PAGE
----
Posts Tagged social media

Book Review: The Digital Mystique

Posted by on Sunday, 13 July, 2014

the-digital-mystiqueRemember that little disclaimer on the Marketing Book Reviews page that said the definition of marketing was a little loose? The The Digital Mystique by Sarah Granger is one of those.

What is the Digital Mystique About?

It’s a quick book to help you understand social media and everyday online technology. It covers the main social media networks, but also kids online, seniors online, online dating, running a business, and even social media when you pass away.

Who is the Digital Mystique For?

I think it’s clear already that this book is not for you (assuming you’re a regular Tap Dancing Spiders reader). But it is a book that you would purchase – several times. Buy it for that annoying aunt who keeps peppering you with beginner questions about Facebook. Or buy it for the grandparents wanting to chat to the grandkids online. Buy it for the parents of Tweens who think that because they don’t use social media their little darling never will.

This book covers all those demographics and more, possibly a bit too much so. It’s a little jumpy with covering so many people and this may change in the final edition. I have an unedited prerelease copy and in some parts it’s very unedited, so I’m sure there will be more changes. Get around the jumpiness by marking the chapters applicable to that recipient, and directing their reading.

Another reason why your techno-curious aunt will love this book: she’ll feel a connection with the author. Despite being active on BBSs as a young teen, social media and the technology behind it seems to still be a novelty to Sarah. The same as it is for the book’s audience.

Save yourself from the frustrating questions this Christmas and put this under the tree. In the meanwhile, if you have a NetGalley account and are curious, head over and request a prerelease copy, like the one they generously gave me in the hope of a review.

How to Automate Social Media – the Safe Way

Posted by on Monday, 7 July, 2014

Today I saw these two.

automate-social-media-fail  automate-social-media

 

 

 

 

 

 

 

 

 

Fortunately the second one is a mistaken parody account, but we all know of examples of automated social media gone wrong.

Can you Automate Social Media?

Kind of. I’m a fan of making this efficient but with such a dynamic, high profile marketing tactic, there’s no replacing a competent marketer. Really, look at the fails. Keyword triggered posts seem like a good idea, until a savvy customer discovers the trigger words and starts publicly playing.

Instead of automating social media, we can pre-schedule. This works on a small scale, or for a short period, but when done properly is effective and saves you time and money.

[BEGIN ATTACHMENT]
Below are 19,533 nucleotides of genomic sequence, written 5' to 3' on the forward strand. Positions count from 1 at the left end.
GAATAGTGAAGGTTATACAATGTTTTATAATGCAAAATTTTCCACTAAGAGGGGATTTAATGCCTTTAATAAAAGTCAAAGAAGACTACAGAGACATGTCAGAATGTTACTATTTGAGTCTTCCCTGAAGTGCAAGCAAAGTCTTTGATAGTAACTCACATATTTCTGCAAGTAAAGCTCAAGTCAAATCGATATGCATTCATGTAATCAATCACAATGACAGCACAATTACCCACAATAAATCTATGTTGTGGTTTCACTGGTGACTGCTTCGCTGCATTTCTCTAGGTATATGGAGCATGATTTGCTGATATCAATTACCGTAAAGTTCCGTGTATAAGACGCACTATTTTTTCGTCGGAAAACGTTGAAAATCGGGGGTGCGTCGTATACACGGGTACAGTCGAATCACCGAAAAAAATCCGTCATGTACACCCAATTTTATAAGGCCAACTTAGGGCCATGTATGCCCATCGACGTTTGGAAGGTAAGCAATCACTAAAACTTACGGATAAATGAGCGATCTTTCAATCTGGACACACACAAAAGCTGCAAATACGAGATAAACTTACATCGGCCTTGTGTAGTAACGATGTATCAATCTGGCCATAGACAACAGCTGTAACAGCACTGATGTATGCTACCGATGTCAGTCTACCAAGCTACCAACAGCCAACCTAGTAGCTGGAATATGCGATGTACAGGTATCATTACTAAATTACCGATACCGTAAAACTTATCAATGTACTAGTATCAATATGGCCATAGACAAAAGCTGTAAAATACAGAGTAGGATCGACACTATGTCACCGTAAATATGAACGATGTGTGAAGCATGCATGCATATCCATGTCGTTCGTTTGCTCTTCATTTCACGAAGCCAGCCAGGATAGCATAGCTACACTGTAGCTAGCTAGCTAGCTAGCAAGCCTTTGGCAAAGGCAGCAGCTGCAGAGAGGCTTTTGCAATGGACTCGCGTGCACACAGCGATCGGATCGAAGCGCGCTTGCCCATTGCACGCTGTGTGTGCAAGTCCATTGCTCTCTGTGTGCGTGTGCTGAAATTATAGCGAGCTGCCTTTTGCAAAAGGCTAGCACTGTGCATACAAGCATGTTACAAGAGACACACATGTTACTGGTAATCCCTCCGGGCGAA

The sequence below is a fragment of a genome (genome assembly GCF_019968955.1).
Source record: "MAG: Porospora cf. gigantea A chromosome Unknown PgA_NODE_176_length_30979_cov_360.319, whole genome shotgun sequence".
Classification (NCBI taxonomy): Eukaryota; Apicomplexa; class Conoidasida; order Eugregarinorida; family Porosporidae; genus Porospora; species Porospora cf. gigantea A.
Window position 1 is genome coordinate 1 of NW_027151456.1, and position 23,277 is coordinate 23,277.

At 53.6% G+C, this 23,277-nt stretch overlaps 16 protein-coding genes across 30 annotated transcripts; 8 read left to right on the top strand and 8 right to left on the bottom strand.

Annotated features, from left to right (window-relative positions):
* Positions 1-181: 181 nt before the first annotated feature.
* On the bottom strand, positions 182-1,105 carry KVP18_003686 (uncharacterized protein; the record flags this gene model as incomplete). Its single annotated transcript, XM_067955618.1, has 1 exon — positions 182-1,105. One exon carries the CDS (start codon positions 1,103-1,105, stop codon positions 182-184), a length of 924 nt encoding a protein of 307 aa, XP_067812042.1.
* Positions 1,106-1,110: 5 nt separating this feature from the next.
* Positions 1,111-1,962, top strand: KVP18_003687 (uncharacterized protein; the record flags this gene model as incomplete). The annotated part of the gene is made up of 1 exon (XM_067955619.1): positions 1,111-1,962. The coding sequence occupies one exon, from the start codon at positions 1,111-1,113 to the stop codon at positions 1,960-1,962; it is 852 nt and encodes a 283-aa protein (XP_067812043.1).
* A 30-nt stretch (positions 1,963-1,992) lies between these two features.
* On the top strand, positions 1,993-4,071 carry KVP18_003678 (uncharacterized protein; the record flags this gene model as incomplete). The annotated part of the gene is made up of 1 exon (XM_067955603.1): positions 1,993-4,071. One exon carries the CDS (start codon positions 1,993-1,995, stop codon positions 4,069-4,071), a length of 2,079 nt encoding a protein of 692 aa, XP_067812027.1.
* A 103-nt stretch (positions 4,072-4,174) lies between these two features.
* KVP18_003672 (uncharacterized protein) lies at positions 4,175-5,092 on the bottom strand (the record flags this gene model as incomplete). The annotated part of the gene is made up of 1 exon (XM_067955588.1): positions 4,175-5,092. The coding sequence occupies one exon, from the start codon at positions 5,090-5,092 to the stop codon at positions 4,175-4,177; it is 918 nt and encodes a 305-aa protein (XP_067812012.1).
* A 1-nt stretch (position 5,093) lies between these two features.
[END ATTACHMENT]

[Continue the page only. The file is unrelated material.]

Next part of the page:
Pre-scheduling Event and Thank You Posts

There are some posts that are safe to pre-schedule. Send a parking details reminder an hour before an event, or thank speakers at the end. You have the event run sheet, so you can schedule these to hit at the right time and no one will be the wiser. It frees you up for real time engagement. This works for general promotion messages too.

I prefer to run these via Hootsuite, but we know I’m a Hootsuite Ambassador and fan girl. The benefit of Hootsuite is being able to see it in calendar view. It helps me when I’m juggling multiple accounts. However, most social media platforms will let you do this in a form. Facebook lets you schedule directly from your page.

Automate Social Media Content

scheduled-automate-social-mediaThis is a trickier one, but technology is now catching up. Chirpsy (disclaimer: occasional client) was one of the first to do this well. Choose keywords, write guidelines and sit back while appropriate posts are found, written and sent on your behalf. Since then Klout entered the arena with a totally automated account based on your previous posts. It’s VERY hit or miss, or should I say miss. Hootsuite has then taken that service and built in the ability to choose your focus words, and machine learning to start customizing your feed. You do need to curate it before it learns and I’ve had one dead link that I know of, but Suggested is the best option on the market, and it’s free. I’ll jump in every few days and see what it has for me. It will schedule them according to my account’s auto-scheduling criteria.

While it’s tempting to fully automate social media, it’s very risky, and not really worth it. Pre-schedule instead and take control.

Are you ready for #HootUpSEA?

Posted by on Sunday, 1 June, 2014

#HootUpSEAWhat do HUG, MUG and #HootUpSEA have in common?

They’re all user groups.

What’s this? You haven’t heard of #HootUpSEA? That’s because it’s new. The Seattle HootSuite users and friends are having their first user event, or as well call it, #HootUp. It’s also my first public activity as a HootSuite Ambassador for North America.

Join us on Wednesday June 18 at Fado’s Irish pub in Pioneer Square for Happy Hour. There will be marketers and social media people, along with others, sharing tips and ideas over a drink. And, it’s a #HootUp so I can promise you swag. We also don’t discriminate. If you don’t use HootSuite, we’d still love to meet you.

Space is limited, so please RSVP quickly. It’s free.